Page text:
South Africa's black and white minstrels

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Downtown Joburg, Flickr image by itdpIn South Africa we live near a busy intersection. During the week thousands of cars, trucks, taxis (mini buses) and people-laden bakkies (the local name for utes) scream through on their way to their work destinations. At weekends the ambiance changes completely as an army of vendors, street performers and beggars in wheelchairs descends on this small expanse of asphalt, turning it into a kind of fairground.

There is one group of performers that I have been particularly taken with. These young men dress in white face make-up and baggy trousers reminiscent of the African American Black and White Minstrel acts of mid last century. They have about 120 seconds to catch a driver's attention and elicit a few rands. Soft shoe shuffles or rap are the order of the day. The skill is as remarkable as the cultural and racial ironies of their performance.

This Saturday tableau forms for me a window into the complexity of the fascinating country that is South Africa.

The parallels between my own country and my present adopted one are likewise fascinating. Australia in recent months has continued its angst-ridden debate regarding the arrival of onshore asylum seekers. South Africa, which has around 700,000 registered asylum seekers on its soil, has seen a violent protest against 'foreigners' taking up seasonal work allegedly accepting less money than would normally be paid to nationals.

Australia lately has been arguing the toss for a bill of rights while South Africa, whose history has ensured that rights are never taken for granted, struggles with the difficulties of ensuring access to those rights and values enshrined in what is arguably the most advanced, rights-based national constitution anywhere.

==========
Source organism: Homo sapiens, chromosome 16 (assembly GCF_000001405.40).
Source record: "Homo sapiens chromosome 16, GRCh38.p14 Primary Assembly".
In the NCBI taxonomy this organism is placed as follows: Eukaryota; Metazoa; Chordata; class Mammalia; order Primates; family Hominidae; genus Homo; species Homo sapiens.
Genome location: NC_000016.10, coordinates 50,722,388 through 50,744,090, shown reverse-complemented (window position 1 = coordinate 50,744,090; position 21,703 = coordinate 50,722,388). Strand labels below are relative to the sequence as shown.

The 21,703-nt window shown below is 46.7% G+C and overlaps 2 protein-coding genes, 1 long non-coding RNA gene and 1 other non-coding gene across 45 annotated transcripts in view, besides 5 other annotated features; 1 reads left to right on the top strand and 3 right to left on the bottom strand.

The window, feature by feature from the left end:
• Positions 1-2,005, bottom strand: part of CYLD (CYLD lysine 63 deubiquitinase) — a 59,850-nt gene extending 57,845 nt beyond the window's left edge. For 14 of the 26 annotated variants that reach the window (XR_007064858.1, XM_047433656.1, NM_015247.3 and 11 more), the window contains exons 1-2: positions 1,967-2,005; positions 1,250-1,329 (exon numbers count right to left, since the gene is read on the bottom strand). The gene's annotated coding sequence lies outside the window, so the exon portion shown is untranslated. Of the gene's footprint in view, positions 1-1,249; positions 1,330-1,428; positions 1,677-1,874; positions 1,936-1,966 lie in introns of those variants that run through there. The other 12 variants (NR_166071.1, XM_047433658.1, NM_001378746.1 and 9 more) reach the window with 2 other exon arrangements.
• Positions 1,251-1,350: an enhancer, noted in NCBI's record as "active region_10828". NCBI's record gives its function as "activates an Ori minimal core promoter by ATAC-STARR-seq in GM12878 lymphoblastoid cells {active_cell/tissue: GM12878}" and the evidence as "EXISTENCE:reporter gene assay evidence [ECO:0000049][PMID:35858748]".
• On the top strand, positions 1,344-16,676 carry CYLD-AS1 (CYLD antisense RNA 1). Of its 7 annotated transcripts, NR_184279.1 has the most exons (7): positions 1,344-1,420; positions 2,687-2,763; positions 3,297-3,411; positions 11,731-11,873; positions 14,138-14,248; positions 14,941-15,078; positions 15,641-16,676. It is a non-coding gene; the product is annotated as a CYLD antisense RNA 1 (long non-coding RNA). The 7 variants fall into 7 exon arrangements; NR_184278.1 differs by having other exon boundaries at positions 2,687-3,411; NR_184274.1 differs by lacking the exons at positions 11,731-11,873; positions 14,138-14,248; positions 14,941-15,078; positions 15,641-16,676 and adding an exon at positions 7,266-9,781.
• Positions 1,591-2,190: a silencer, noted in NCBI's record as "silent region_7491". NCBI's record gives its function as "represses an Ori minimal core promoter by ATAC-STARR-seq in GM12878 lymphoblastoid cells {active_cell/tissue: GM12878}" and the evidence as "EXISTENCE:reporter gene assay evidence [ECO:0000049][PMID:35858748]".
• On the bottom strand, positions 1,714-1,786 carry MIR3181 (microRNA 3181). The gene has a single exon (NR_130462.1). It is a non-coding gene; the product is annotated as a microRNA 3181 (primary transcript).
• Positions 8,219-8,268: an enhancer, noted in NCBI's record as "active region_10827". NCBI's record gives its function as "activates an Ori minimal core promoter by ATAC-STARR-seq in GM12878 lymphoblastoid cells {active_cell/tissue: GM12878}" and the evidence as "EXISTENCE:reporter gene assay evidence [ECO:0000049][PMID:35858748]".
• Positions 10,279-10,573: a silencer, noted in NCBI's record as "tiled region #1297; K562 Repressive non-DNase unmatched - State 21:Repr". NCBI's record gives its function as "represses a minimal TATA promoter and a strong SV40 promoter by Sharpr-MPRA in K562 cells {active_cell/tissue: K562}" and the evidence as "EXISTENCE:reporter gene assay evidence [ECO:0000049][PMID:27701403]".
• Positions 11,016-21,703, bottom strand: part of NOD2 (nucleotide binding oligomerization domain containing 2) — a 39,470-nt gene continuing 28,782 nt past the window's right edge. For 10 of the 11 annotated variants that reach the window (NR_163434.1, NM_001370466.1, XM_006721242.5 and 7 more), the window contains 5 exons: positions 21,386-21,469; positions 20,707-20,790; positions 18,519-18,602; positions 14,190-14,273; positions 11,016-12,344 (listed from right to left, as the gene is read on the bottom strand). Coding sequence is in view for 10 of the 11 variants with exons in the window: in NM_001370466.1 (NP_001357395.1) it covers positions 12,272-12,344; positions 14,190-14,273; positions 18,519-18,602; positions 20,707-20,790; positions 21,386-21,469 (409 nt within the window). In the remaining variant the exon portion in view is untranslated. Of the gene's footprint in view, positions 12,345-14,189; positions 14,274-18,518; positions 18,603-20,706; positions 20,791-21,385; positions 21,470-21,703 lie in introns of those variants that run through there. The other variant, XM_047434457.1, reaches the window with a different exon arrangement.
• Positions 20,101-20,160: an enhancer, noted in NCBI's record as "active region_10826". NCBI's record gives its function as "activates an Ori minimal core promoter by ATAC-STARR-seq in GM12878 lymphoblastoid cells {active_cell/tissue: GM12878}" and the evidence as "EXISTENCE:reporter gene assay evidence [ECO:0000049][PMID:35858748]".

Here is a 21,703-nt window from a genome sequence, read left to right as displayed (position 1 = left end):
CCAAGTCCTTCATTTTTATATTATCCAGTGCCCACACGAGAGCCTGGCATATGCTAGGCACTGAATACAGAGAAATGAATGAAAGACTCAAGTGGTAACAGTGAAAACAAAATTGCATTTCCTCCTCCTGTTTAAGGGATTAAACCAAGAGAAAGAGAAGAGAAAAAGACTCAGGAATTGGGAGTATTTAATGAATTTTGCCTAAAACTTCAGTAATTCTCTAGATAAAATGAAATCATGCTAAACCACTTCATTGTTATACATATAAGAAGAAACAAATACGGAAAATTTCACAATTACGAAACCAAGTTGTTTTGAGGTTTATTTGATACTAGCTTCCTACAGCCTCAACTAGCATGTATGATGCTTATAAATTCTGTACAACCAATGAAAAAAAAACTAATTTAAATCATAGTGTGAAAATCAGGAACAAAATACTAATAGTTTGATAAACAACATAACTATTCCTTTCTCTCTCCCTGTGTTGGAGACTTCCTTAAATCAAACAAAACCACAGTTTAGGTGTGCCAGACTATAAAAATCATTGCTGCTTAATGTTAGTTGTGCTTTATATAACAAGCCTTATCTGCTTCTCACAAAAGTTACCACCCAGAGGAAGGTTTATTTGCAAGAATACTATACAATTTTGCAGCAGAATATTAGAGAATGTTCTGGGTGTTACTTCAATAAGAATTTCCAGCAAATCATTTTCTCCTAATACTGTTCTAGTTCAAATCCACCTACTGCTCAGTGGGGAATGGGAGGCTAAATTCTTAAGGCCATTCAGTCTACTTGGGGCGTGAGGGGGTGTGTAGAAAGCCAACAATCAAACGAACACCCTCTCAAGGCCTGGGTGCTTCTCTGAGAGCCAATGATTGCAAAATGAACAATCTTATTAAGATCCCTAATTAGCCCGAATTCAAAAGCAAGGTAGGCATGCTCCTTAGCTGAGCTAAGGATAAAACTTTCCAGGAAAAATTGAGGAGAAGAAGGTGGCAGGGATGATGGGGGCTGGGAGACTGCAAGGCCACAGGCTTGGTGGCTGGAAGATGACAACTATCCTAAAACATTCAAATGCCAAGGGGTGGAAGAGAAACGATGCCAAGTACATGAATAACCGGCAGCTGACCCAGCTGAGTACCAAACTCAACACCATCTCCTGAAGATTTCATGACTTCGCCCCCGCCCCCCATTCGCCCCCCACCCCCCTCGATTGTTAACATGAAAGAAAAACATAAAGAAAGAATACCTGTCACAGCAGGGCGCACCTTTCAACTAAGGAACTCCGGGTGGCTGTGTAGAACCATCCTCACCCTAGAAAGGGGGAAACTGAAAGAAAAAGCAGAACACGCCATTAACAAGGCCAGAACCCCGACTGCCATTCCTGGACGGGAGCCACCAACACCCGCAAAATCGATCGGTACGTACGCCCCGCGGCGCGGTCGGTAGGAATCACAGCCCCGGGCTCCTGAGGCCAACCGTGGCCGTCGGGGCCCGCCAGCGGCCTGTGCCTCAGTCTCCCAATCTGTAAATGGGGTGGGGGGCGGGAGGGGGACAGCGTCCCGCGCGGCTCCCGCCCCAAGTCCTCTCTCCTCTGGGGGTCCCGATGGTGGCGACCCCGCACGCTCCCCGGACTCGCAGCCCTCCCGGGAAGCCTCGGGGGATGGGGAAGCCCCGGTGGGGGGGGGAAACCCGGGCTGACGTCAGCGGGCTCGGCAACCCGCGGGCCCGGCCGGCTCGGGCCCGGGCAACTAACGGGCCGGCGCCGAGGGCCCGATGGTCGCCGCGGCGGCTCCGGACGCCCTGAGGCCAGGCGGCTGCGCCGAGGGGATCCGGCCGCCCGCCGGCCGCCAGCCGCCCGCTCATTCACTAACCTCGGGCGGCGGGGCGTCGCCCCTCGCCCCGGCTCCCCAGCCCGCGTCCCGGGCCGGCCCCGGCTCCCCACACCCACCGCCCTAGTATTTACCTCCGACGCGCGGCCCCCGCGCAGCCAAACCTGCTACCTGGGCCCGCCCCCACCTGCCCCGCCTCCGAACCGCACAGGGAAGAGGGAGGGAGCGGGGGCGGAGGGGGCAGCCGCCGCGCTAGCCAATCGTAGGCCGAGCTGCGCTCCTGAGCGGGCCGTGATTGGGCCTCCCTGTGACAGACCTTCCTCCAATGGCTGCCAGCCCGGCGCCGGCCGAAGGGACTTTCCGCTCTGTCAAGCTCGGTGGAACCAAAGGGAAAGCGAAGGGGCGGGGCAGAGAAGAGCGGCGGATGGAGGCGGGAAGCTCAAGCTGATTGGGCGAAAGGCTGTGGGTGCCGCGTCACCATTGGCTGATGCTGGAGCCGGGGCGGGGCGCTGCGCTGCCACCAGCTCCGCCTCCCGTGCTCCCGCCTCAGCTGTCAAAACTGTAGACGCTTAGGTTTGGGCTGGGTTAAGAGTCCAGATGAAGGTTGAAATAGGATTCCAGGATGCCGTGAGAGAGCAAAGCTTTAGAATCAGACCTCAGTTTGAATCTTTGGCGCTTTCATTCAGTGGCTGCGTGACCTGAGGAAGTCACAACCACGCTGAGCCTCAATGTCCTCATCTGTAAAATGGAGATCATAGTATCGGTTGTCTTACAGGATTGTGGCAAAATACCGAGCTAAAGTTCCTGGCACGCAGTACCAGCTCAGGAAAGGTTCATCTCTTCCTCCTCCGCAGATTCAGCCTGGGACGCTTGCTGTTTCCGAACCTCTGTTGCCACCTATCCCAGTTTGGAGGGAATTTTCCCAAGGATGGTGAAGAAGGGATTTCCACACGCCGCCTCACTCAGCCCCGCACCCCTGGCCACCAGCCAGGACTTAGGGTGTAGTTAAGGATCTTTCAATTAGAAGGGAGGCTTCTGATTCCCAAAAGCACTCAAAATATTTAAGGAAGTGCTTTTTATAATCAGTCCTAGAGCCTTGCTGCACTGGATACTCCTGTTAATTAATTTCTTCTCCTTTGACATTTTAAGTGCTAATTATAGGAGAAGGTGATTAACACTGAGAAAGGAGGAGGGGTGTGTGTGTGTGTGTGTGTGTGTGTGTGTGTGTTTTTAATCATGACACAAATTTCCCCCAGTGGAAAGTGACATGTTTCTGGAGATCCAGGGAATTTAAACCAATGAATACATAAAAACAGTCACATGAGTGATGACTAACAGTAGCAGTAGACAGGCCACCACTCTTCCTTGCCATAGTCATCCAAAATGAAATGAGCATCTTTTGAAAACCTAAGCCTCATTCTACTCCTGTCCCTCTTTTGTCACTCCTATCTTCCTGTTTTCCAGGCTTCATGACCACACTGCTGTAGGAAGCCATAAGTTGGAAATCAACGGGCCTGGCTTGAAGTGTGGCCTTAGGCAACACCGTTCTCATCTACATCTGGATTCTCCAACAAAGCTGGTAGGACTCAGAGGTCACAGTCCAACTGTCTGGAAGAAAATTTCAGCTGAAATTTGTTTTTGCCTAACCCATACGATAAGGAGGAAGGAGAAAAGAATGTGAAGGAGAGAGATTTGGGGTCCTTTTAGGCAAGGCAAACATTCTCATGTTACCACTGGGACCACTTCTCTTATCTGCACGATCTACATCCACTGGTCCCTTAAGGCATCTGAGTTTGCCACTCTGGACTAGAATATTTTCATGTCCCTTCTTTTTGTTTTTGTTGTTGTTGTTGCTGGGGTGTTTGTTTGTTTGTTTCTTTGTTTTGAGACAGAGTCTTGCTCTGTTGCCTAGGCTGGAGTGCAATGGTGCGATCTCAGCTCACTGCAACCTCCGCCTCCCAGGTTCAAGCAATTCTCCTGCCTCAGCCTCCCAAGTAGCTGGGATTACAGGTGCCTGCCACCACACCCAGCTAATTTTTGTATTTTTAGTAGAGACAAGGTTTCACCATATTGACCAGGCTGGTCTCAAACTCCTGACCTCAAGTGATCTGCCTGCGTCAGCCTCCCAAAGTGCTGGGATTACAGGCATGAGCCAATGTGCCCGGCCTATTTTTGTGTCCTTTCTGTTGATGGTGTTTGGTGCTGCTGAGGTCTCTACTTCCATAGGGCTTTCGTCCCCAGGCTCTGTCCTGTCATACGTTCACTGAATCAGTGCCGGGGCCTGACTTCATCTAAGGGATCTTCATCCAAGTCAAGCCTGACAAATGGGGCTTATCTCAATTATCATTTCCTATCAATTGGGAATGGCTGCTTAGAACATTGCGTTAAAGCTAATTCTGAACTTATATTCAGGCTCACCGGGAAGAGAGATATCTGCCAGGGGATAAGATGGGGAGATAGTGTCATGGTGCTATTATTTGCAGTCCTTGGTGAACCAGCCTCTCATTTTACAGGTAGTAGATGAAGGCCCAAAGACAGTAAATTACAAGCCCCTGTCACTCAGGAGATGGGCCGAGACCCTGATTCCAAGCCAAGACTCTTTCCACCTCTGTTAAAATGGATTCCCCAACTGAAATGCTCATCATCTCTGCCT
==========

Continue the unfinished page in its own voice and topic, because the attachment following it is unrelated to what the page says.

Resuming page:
South Africans are enormously and justly proud of their recent history, in overcoming apartheid and introducing a true democratic system of government. The more I see the more I realise the enormity of this achievement.

But the legacy of apartheid remains and manifests itself in huge geographically centred entrenched social disadvantage, the largest income differential anywhere, a 23 per cent official unemployment rate and a lack of basic services such as electricity and water in many isolated communities.

The legacy also manifests itself in the continual battles around corruption and a pervasive, endemic level of violence. High rates of violent crime couple with a mistrust of police and an ambivalent attitude to the rule of law in many sections of the community, born of decades of law enforcement synonymous with political oppression.

The asylum 'issue' lies at the intersection of all these currents. Unlike Australia, people at the borders are given reasonably unfettered access to exercise their legal right to claim asylum. There are no South African funded detention centres in other countries. Asylum seekers, once here, are entitled to freedom of movement, full work rights and access to a full range of government services.

The capacity of the system and the economic and social fabric is put to the test by these policies. Rights are not always realised. Asylum seekers can face exploitation in the work place. They often are denied access to primary health care, as medical personnel see foreigners as unfairly competing with nationals for limited resources.